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Biarritz Diary: Beach Blanket Bunkers

Beloved of royals, Russians and surfers, the resort of Biarritz on France’s southern Atlantic coast also bears remnants of WWII. Located a little more than twenty miles north of the Spanish border, its broad beaches were probably too far away from England to support an Allied seaborne invasion of Europe (Normandy and Calais seems to have been the only two serious options), but the Germans did prepare coastal defenses nonetheless:

Biarritz1.jpg

The two bunkers embedded in the cliff look down the beach at Anglet, just north of Biarritz’ lighthouse. The fortifications are more typical of German beach defenses than the gray, sea-facing bunkers that make it into movies. Military planners know that bunkers directly open to the sea will be easily put out of action by fire from ships; Anglet’s impregnable, obliquely mounted bunkers would resist any naval attack, yet their own gunfire would rake the length of the beach with deadly effect.

The contrast of such purposeful construction with bathing suit-wearing beach-goers never fails to elicit wonder in me.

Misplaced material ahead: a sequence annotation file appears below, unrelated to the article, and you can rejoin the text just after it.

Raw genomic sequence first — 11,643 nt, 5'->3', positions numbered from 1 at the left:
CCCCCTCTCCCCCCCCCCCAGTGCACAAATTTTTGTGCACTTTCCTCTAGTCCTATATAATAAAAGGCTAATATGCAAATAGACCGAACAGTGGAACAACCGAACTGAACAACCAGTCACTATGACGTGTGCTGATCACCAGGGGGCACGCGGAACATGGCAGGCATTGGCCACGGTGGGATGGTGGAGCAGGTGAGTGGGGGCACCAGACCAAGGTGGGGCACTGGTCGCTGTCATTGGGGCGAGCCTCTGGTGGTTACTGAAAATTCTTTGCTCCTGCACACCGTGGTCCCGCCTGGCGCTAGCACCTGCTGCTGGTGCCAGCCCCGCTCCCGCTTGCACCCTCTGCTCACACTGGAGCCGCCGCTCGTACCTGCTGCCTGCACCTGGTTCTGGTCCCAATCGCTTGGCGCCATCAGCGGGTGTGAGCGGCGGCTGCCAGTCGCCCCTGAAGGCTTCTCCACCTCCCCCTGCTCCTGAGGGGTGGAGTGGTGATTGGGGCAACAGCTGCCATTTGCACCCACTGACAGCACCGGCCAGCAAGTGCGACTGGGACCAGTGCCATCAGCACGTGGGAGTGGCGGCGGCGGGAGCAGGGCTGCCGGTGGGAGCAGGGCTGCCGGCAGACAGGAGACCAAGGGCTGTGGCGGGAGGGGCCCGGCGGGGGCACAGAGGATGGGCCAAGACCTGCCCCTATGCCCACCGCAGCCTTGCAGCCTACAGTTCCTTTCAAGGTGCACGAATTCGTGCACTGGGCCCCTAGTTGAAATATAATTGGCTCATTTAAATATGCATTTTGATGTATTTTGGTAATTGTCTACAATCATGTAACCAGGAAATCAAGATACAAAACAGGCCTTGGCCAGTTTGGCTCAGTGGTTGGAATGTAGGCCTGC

Addendum: Needless to say, Soviet citizens did not buy much property in Biarritz between 1917 and 1991; Lenin, Stalin and their successors saw to that. But Biarritz still has its own cupola-sporting Russian Orthodox Church that was much used by pre-Revolutionary nobility and other wealthy citizens of the Czarist monarchy, and the memory of that time seems to have survived the Communist Party. Russian real estate investors and tourists were much in evidence during our visit. The same is true, I am told, of the French Riviera. Old traditions do not fail.

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